Hoping to get one last drawing done before I left Meppel for America I walked around looking for a good subject. I really didn’t want to stray too far from Clive’s gallery. While contemplating this I was reminded of John Singer Sargent. When going out with a group of artists to paint the other artists noticed that Sargent walked the least in his search for subject matter. He quickly found a worthy subject because he could see the beauty in everything and he trusted his abilities to turn even a mundane thing into a piece of art. I had been eye balling the bridge in front of Clive’s gallery since I got there. So I crossed the street and sat on the bank of the canal and got out my pen and preceded to draw directly in ink on watercolor paper. Halfway through the drawing I noticed that a little girl, maybe 5 or 6 had come up from behind and was watching me over my shoulder. She was all smiles. I showed her what all I had in my sketch pad and she would smile and giggle at each picture I showed her. I went back to work and I noticed she was gone as suddenly and as quietly as she had appeared. I was planning on sticking with black ink but I wanted the white bridge to stand out so I decided to throw in some watercolor. I kept it a limited palette though.
My first attempt at drawing a windmill was quite successful under perfect conditions. It was warm and sunny and I had a good spot standing on a bridge with a ledge to use as a table. My second attempt, despite my preparation wasn’t so easy. After scouting the location of a pair of windmills I found a nice spot to get a good composition but there wasn’t a decent place to sit and draw from. This new day was different. It was quite cold. I bundled up in layers and rode my bike over to the location. I even brought a folding chair with me. Upon arriving at the site I got out the chair, took a seat and commenced to drawing in ink. It was cold and the the wind had picked up. The still moving windmill from the previous drawing session was replaced with swirling propellers making me have to guess their proper location on the paper. Then it started to rain. My thoughts turned to the church drawing I had begun in Wales only to quit when it started to rain. I decided to tough it out and just draw faster. The finished product was rough but gave me the desired composition I was looking for. A few days later I gave it another try. I rode my bike back over there on a warmer day. I decided to not bring the chair and took a seat on a bench even though it wasn’t the exact composition I had wanted. The second attempt came out more to my liking.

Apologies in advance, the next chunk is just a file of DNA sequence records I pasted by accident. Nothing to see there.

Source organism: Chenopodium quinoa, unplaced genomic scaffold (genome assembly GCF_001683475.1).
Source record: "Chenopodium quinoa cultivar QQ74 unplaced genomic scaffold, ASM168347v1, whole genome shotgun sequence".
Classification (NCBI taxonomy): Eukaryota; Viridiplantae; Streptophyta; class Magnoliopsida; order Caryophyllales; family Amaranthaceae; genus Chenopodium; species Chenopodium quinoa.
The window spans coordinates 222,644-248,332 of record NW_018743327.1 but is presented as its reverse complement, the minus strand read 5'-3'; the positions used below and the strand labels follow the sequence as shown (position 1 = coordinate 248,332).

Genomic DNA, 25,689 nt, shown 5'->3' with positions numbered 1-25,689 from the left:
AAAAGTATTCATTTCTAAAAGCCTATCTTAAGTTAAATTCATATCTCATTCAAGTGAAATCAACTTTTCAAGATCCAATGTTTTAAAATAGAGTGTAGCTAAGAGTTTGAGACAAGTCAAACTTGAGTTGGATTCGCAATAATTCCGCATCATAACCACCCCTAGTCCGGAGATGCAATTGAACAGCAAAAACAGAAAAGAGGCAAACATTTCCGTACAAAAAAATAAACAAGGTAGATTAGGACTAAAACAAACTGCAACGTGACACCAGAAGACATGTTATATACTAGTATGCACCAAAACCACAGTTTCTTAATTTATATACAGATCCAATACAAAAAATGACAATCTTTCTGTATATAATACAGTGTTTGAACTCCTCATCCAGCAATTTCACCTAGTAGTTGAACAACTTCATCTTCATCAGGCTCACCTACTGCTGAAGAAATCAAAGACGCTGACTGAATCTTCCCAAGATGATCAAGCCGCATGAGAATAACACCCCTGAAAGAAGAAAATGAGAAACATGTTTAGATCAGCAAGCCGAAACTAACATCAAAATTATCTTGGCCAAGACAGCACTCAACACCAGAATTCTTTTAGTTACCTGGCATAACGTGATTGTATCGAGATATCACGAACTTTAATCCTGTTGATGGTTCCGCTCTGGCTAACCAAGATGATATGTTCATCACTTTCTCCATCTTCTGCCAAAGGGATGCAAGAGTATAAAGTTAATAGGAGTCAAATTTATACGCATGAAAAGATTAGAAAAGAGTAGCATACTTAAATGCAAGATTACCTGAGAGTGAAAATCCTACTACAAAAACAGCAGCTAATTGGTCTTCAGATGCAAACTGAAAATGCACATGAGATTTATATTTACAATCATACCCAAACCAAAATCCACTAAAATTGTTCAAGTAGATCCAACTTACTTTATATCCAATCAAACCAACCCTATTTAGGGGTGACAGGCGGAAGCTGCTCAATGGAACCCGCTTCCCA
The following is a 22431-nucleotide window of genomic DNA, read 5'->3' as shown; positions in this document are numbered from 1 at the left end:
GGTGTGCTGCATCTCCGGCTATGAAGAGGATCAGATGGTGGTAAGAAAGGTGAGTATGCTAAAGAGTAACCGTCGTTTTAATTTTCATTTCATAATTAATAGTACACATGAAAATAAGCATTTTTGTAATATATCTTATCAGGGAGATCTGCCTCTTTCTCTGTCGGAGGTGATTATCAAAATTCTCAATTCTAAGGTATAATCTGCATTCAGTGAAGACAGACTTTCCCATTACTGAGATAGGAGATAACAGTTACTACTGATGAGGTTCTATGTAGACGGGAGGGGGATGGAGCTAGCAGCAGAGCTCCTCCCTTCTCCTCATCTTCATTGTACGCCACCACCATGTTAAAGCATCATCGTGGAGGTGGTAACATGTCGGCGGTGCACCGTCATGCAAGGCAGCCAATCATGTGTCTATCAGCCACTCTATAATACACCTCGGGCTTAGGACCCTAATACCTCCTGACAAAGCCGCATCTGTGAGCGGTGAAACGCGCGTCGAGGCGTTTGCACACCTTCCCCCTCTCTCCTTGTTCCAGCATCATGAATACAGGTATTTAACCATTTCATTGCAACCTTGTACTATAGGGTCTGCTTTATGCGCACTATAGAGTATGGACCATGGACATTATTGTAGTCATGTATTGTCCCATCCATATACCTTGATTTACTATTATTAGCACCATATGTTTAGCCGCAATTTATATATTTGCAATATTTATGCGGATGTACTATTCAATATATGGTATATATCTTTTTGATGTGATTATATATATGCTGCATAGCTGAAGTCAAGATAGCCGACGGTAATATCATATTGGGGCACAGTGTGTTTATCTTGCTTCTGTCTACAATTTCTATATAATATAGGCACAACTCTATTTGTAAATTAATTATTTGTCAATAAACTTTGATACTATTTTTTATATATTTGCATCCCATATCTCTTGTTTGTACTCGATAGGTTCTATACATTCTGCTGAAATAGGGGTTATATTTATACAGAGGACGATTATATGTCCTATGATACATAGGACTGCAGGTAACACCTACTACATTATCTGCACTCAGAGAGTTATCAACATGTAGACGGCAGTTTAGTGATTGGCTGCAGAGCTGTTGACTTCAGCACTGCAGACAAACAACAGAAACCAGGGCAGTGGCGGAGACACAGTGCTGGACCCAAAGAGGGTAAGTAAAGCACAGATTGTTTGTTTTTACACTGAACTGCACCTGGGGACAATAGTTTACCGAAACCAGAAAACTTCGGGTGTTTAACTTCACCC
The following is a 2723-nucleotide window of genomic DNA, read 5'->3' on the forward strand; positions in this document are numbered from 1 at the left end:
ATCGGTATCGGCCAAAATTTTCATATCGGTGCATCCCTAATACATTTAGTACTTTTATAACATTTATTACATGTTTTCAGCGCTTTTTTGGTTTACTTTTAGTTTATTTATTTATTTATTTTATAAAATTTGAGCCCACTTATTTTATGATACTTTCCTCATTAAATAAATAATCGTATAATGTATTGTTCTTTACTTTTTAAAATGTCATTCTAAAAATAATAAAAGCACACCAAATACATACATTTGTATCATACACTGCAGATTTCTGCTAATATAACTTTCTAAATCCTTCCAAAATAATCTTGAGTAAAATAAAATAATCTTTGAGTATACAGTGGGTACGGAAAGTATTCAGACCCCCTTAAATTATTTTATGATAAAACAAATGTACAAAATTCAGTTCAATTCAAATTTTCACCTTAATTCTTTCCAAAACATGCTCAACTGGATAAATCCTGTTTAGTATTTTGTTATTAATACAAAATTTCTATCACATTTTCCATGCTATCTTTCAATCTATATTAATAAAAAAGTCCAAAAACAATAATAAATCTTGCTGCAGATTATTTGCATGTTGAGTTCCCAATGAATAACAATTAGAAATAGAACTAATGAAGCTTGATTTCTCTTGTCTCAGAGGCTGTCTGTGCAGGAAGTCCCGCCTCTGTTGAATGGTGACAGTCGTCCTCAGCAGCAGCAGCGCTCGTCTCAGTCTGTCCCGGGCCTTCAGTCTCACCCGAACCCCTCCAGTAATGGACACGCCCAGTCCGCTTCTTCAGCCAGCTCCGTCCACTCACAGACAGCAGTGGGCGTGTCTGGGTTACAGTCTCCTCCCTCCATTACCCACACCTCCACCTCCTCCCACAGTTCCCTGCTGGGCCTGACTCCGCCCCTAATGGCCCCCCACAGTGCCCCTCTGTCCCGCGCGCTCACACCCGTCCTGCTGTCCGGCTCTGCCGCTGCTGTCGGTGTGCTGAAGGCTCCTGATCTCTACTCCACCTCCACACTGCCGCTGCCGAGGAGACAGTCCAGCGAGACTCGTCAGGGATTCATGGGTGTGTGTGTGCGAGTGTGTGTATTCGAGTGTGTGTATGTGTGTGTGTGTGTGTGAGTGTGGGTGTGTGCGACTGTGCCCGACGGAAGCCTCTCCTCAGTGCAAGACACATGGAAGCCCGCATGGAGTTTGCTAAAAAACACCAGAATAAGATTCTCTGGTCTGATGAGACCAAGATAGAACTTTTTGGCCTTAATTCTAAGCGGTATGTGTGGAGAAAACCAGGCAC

“Through art mysterious bonds of understanding and of knowledge are established among men. They are the bonds of a great Brotherhood. Those who are of the Brotherhood know each other, and time and space cannot separate them.” Robert Henri
When I see a Rembrandt I see a brother, when I see an Okeefe, I see a sister…even though I have not met them personally I feel a kindred spirit among artists. I met Clive Miller, an English artist in Nashville in 1982 when he had an exhibit at a local gallery there. We became friends instantly and he even visited me in my hometown of Medina New York once. When I saw the opportunity to visit Holland I jumped at the chance to visit my brother once again. He was glad to see me. He gave me the key to the gallery, a bike to drive so I had a place to sleep and do art work for a week. And I did produce. While there Clive found an old pic of us and my friends Steve Pipes and Ita in Tootsie’s Orchid Lounge, downtown Nashville. The pic was taken by Nashville photographer Kats.